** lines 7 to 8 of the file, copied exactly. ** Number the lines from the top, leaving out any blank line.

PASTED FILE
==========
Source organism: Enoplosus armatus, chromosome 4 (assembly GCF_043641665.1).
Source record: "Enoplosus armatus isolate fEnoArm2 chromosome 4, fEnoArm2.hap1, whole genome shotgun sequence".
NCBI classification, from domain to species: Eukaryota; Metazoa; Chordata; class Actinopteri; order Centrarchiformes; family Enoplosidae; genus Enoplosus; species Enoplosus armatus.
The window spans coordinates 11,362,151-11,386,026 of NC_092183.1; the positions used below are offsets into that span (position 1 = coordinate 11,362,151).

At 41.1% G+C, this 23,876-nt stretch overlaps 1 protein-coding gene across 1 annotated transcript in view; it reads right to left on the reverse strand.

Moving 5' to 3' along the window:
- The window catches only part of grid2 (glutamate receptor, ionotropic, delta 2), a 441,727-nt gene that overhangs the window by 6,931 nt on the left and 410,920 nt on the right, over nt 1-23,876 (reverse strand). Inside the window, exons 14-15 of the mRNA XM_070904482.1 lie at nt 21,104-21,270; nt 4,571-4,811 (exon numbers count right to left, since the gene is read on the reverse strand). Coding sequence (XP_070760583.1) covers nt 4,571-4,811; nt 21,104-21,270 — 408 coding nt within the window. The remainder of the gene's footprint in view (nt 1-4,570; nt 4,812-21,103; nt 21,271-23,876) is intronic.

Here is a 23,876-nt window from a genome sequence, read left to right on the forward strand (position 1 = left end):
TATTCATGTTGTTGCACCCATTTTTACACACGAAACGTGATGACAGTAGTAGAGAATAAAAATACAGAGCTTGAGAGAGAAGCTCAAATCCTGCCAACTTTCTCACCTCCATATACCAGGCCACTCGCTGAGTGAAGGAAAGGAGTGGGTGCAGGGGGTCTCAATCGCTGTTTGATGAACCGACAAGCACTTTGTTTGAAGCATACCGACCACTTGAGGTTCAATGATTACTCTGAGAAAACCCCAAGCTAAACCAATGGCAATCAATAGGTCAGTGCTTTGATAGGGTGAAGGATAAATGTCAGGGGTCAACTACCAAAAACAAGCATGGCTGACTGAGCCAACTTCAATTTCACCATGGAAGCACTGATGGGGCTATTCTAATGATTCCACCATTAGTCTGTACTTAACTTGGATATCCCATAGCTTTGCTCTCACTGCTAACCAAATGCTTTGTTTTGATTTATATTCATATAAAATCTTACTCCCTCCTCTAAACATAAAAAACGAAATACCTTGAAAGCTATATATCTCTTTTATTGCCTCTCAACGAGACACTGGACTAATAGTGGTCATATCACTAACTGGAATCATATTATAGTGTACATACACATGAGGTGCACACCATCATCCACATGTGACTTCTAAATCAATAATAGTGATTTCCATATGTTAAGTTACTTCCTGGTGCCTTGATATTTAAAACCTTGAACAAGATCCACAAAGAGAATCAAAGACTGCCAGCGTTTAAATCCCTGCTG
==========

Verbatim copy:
- The window catches only part of grid2 (glutamate receptor, ionotropic, delta 2), a 441,727-nt gene that overhangs the window by 6,931 nt on the left and 410,920 nt on the right, over nt 1-23,876 (reverse strand). Inside the window, exons 14-15 of the mRNA XM_070904482.1 lie at nt 21,104-21,270; nt 4,571-4,811 (exon numbers count right to left, since the gene is read on the reverse strand). Coding sequence (XP_070760583.1) covers nt 4,571-4,811; nt 21,104-21,270 — 408 coding nt within the window. The remainder of the gene's footprint in view (nt 1-4,570; nt 4,812-21,103; nt 21,271-23,876) is intronic.

Here is a 23,876-nt window from a genome sequence, read left to right on the forward strand (position 1 = left end):